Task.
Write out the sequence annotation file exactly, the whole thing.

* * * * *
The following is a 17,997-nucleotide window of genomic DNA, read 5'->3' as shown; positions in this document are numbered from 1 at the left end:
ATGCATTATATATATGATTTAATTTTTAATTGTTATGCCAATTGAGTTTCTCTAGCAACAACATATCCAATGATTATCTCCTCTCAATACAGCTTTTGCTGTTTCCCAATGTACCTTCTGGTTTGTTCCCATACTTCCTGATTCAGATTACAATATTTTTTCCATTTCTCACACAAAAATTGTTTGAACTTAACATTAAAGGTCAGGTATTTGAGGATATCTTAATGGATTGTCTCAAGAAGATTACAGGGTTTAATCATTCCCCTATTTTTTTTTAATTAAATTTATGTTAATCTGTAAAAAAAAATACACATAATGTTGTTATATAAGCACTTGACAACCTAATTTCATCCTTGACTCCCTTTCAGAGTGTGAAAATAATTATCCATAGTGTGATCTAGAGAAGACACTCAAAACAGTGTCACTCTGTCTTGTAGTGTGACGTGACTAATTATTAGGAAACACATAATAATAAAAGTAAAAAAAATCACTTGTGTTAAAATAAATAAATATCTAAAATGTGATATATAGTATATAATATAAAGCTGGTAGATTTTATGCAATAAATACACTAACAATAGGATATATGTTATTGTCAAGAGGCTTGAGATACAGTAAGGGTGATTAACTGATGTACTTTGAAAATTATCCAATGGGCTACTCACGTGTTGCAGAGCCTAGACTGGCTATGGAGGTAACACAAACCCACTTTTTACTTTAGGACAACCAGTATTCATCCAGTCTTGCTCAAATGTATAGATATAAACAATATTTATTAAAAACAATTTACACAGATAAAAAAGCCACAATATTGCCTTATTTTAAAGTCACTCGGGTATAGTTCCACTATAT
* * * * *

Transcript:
The following is a 17,997-nucleotide window of genomic DNA, read 5'->3' as shown; positions in this document are numbered from 1 at the left end:
ATGCATTATATATATGATTTAATTTTTAATTGTTATGCCAATTGAGTTTCTCTAGCAACAACATATCCAATGATTATCTCCTCTCAATACAGCTTTTGCTGTTTCCCAATGTACCTTCTGGTTTGTTCCCATACTTCCTGATTCAGATTACAATATTTTTTCCATTTCTCACACAAAAATTGTTTGAACTTAACATTAAAGGTCAGGTATTTGAGGATATCTTAATGGATTGTCTCAAGAAGATTACAGGGTTTAATCATTCCCCTATTTTTTTTTAATTAAATTTATGTTAATCTGTAAAAAAAAATACACATAATGTTGTTATATAAGCACTTGACAACCTAATTTCATCCTTGACTCCCTTTCAGAGTGTGAAAATAATTATCCATAGTGTGATCTAGAGAAGACACTCAAAACAGTGTCACTCTGTCTTGTAGTGTGACGTGACTAATTATTAGGAAACACATAATAATAAAAGTAAAAAAAATCACTTGTGTTAAAATAAATAAATATCTAAAATGTGATATATAGTATATAATATAAAGCTGGTAGATTTTATGCAATAAATACACTAACAATAGGATATATGTTATTGTCAAGAGGCTTGAGATACAGTAAGGGTGATTAACTGATGTACTTTGAAAATTATCCAATGGGCTACTCACGTGTTGCAGAGCCTAGACTGGCTATGGAGGTAACACAAACCCACTTTTTACTTTAGGACAACCAGTATTCATCCAGTCTTGCTCAAATGTATAGATATAAACAATATTTATTAAAAACAATTTACACAGATAAAAAAGCCACAATATTGCCTTATTTTAAAGTCACTCGGGTATAGTTCCACTATAT